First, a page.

Calling for police accountability in Madison
, , and report on a protest against racism and police brutality in Madison, Wisconsin, and the next steps in the struggle.
ACTIVIST GROUPS rallied outside the Madison Police Union headquarters in Wisconsin's capital on July 21 to take a stand against racism and police brutality as part of a national day of action.
A wide range of organizations endorsed and supported the rally, including Freedom Inc., the Young, Gifted and Black Coalition, Groundwork, No New Jail, First Unitarian Society Equity Ministry Team, Racial Justice Tipping Point, Families for Justice, Operation Welcome Home, U.N.I.T.Y. Inc. Now!, Wisconsin Coalition Against Sexual Assault and the International Socialist Organization.
Statistics show that Madison remains one of the worst places in the U.S. to live for people of color. According to a report from Race to Equity, Blacks make up 6.5 percent of the city's population, but 50 percent of the jail population, and Black children are eight times more likely to be arrested than their white peers.
Outrage over the murder of Mike Brown in Ferguson, Missouri, helped spark a new wave of organizing in Madison, which came to a head after the police killing of Madison resident Tony Robinson last year. Activists also spoke out about the continuing brutalization of Madison's Black citizens, including the arrest of Cierra Finkley for protecting herself and her daughter from an abusive partner who threatened to kill them.
More recently, police attacked 18-year-old Genele Laird by dragging to her ground, punching her in the kidney and Tasering her several times, before putting a spit hood over her head and arresting her.
Little more than a week later, police responding to a home invasion call murdered Michael Schumacher, a middle-aged white man who appeared to be in the middle of a mental health crisis.
The shooting occurred in the same neighborhood where Tony Robinson was shot to death the year before, making it the third police killing in the neighborhood since 2012. The failure to appropriately respond to a person in crisis was at play in all three killings, in spite of the 10 officers trained in mental health crisis response on the Madison Police Department's (MPD) bloated staff.
With demands for police accountability ringing out from all over the city, and Young Gifted and Black's newest campaign for community control over the police backed up by organizations like Freedom Inc., Groundwork, and No New Jail, City Council members have voted to spend $350,000 to investigate MPD regulations and practices.
ON JULY 21, a multiracial crowd of some 100 people rallied in front of Police Union Headquarters demanding community control over the police and justice for those who have been brutalized, while a group inside occupied the building to deliver their demands.
Commenting on police efforts to polish their image, Freedom Inc.'s M. Adams spoke outside headquarters in a sarcastic manner, "Now the police aren't that bad, they're at your barbeques. They hand out baseball cards."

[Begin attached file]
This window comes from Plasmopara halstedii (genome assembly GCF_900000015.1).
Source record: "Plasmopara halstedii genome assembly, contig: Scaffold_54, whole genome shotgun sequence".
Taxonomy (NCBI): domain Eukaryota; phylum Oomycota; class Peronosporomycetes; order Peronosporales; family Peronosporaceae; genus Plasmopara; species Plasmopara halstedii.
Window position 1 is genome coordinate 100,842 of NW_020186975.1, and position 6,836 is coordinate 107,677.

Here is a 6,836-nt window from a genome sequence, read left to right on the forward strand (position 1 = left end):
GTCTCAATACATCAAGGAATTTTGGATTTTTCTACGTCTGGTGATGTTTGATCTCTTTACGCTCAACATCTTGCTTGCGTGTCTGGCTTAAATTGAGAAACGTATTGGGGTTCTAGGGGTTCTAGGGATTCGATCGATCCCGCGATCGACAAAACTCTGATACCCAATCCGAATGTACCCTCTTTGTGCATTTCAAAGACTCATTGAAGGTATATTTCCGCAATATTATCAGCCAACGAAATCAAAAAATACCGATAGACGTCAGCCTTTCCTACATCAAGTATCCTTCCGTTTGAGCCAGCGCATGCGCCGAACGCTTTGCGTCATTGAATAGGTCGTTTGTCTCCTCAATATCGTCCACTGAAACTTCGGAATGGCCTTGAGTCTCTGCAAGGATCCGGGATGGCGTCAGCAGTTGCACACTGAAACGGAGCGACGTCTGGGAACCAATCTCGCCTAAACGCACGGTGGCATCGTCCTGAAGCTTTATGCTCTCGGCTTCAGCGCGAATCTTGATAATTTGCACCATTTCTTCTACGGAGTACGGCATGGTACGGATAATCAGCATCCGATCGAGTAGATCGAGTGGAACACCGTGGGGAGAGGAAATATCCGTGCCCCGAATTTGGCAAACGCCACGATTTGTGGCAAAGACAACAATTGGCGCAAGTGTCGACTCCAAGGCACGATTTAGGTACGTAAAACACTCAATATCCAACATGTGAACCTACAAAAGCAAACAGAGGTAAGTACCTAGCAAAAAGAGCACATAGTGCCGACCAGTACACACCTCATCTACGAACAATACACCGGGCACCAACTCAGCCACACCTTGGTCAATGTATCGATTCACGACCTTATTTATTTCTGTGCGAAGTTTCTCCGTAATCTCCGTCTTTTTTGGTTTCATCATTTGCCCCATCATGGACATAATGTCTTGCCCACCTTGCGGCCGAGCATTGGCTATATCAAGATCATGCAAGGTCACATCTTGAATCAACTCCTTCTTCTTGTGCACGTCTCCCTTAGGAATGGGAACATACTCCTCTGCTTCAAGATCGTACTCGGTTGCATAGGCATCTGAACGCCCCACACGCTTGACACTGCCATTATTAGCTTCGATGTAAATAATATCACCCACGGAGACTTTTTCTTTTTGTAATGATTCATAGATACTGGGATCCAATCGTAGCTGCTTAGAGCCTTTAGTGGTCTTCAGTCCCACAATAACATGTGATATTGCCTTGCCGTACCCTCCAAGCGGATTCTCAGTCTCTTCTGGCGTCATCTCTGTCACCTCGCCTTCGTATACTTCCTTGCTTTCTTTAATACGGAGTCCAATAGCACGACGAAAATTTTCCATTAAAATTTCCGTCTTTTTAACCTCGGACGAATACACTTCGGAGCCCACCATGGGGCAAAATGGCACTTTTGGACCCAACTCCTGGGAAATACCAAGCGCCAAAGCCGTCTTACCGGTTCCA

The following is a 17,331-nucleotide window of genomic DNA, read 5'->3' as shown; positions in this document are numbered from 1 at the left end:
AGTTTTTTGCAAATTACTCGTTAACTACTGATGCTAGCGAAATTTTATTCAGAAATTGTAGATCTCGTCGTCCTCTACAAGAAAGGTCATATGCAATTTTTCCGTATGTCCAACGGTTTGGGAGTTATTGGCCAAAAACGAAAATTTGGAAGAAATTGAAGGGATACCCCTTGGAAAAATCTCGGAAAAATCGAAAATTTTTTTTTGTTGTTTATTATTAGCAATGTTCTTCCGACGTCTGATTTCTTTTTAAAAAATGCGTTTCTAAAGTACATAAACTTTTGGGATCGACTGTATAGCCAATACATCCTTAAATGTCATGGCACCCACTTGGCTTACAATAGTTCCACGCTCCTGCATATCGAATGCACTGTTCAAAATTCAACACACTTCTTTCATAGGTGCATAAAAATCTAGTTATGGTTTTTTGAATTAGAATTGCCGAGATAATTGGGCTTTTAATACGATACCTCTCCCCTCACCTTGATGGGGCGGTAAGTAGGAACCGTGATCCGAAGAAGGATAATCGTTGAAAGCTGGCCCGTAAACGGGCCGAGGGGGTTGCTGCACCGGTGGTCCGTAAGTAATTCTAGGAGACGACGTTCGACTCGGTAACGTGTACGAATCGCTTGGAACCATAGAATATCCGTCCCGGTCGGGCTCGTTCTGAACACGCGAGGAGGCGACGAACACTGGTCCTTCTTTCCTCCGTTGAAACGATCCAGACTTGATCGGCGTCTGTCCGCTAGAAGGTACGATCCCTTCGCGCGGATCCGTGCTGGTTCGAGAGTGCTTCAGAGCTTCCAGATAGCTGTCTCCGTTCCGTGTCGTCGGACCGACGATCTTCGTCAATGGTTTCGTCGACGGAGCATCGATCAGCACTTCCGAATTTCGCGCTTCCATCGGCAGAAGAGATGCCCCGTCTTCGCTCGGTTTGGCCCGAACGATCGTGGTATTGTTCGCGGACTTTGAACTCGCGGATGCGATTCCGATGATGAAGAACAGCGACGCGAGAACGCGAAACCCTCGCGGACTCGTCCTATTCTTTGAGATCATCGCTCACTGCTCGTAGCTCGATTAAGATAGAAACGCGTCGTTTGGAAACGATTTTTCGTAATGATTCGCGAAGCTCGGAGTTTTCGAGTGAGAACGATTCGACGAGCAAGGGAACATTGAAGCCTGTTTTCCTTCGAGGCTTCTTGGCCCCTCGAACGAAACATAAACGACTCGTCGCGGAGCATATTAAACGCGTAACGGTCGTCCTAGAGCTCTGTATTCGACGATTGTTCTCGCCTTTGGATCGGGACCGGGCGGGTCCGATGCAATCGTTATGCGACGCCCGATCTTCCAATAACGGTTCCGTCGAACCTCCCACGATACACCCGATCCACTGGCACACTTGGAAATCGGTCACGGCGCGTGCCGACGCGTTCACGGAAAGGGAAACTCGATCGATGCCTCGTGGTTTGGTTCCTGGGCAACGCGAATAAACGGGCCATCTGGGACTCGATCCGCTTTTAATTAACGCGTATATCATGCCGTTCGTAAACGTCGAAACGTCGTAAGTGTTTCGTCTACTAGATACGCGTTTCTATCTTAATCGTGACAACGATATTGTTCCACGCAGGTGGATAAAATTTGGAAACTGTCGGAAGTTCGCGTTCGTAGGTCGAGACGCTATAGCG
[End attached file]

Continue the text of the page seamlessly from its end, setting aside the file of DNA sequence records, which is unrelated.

She went on to say, "Barbeques do not fix lives! Bottles of water don't bring justice! We are not fooled by Officer Friendly!"
Protesters carried signs reading "Community Control of the Police" and "White Silence=Violence." Young, Gifted and Black leaders led chants of "Go home Po-po, we don't want no slave patrol" "Hands off Black women" and "Justice for Tony Robinson."
After rallying outside of the headquarters, protesters marched onto John Nolen Drive, a major commuter route in Madison, while chanting "All power to the people," effectively blocking traffic at rush hour. Eight protesters with their arms chained inside PVC pipes sat on a banner reading "Community control of the police" in the middle of the intersection.
Soon after, activists were told to vacate the street or risk arrest. When they left the street, nearly 30 police officers circled the chained protesters and would let no water or ice packs be brought to them, despite a heat index of 98 degrees.
Continued chants of "Free the 350" rang out, a reference to YGB's campaign to free 350 people of color convicted of crimes of poverty from the Dane County jail. "Where is Koval! We want Koval!" protesters chanted, referring to the Madison police chief.
Police vehicles then circled those in the street and made attempts to arrest the chained protesters. But since the police had failed to bring bolt cutters, the arrests were delayed by nearly an hour. Only after this slip-up did they allow food and water to be brought to activists in the street until police could later arrest them.
To add insult to injury, Black youth, who had been leading a majority of the chants, were barred access to the nearby hotel restrooms, despite white protesters having been let in. When the action was over, 11 people were arrested, and a fundraising page was set up for them to help cover bail and legal expenses.
While Madison, a primarily white, liberal city, has until recently boasted of its "exemplary" police force, the work of activists to highlight police brutality and racism has exposed this myth for many in the community. Madison has seen an increase in calls for police accountability from all levels of community leadership.
However, the backlash is also very visible. A reactionary "Blue Lives Matter" bill has been introduced in the state legislature recently, calling for attacks on police to be treated as hate crimes and "Blue Lives Matter" yard signs have cropped up in some neighborhoods.
Police killings and abuse go hand-in-hand with the attacks that Wisconsin workers are facing--from union busting to the defunding of education, the attack on reproductive rights, the destruction of the environment in Northern Wisconsin and more. Activists are attempting to connect these attacks and fight for the rights of working Wisconsinites--and a better world where workers have real control of their communities.